James River Association Meets To Discuss Lynchburg Train Derailment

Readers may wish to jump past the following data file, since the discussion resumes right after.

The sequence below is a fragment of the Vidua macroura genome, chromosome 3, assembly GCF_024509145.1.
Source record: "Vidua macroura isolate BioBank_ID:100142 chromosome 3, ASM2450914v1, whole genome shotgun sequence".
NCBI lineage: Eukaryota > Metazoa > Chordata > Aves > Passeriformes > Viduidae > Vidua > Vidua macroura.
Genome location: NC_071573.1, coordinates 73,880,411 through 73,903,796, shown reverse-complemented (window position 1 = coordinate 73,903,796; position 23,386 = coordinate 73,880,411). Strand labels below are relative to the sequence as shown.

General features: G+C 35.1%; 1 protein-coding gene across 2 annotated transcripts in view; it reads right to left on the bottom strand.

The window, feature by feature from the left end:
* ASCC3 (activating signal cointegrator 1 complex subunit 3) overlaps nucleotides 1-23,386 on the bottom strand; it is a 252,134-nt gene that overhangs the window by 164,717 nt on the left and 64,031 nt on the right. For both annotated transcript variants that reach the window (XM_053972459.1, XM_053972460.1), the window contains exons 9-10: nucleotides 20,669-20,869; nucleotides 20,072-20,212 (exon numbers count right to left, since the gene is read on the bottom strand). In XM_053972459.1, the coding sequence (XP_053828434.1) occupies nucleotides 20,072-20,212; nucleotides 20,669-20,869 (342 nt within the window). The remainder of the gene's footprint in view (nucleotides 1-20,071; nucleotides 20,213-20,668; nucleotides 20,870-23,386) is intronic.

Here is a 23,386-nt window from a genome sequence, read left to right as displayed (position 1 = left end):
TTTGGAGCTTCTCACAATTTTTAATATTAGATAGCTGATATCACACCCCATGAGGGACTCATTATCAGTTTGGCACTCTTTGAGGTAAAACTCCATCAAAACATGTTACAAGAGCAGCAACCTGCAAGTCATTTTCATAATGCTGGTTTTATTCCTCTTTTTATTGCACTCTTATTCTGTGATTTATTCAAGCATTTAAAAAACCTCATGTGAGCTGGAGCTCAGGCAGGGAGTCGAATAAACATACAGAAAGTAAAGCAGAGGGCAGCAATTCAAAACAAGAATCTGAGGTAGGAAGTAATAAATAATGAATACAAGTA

Lynchburg, VA - The cleanup continues on the James River following that train derailment and fire in downtown Lynchburg. Officials from the James River Association met Wednesday to discuss the cleanup and the steps that need to take place, to make sure a disaster like that never occurs again. More oil than ever before is being transported along the James River and as a result, the concern over keeping riverside communities safe and the water clean, is greater than ever. "I saw the river that I'm supposed to be charged with keeping clean, on fire. It was sort of a shock and awe moment" said Pat Calvert. Calvert works for the James River Association. His office sits feet from where an oil tanker derailed, caught fire, and spilled more than 20,000 gallons of crude oil into the river he's tasked with keeping clean. "We need guarantees, we need assurances that this doesn't happen again. Not just in Lynchburg, but anywhere along the James River" said Calvert. That's why members of his organization met Wednesday to search for solutions. "We really dodged a bullet, but we shouldn't play Russian roulette" said Bill Street. Street is the James River Association's CEO. "Communities need to know what's coming through their communities so they can be ready and prepared, and we need to keep an eye out and if we see problems arising, we need to address them quickly" he said. The JRA is lobbying state and federal officials to require the disclosure of what chemicals are coming into which communities. Street said that will guarantee first responders can clean up a catastrophe like the one that occurred in Lynchburg, quickly and safely. "We want to start a conversation about making sure that we have proper protections in place" he said. Finally JRA officials are pushing to get DOT-111 tank cars to a safer standard. The cars have been involved in every major oil tanker fire over the last decade. They're already being phased out of operation in Canada, where they killed 49 people after exploding in the middle of a small town. "If it's not a wakeup call, then I don't know what is. Like I said, we dodged a bullet with this" said Calvert. James River Association officials, as well as leaders from Lynchburg had overwhelming praise for the fast and effective response by Lynchburg fire fighters and police officers, who they say kept the derailment from getting any worse.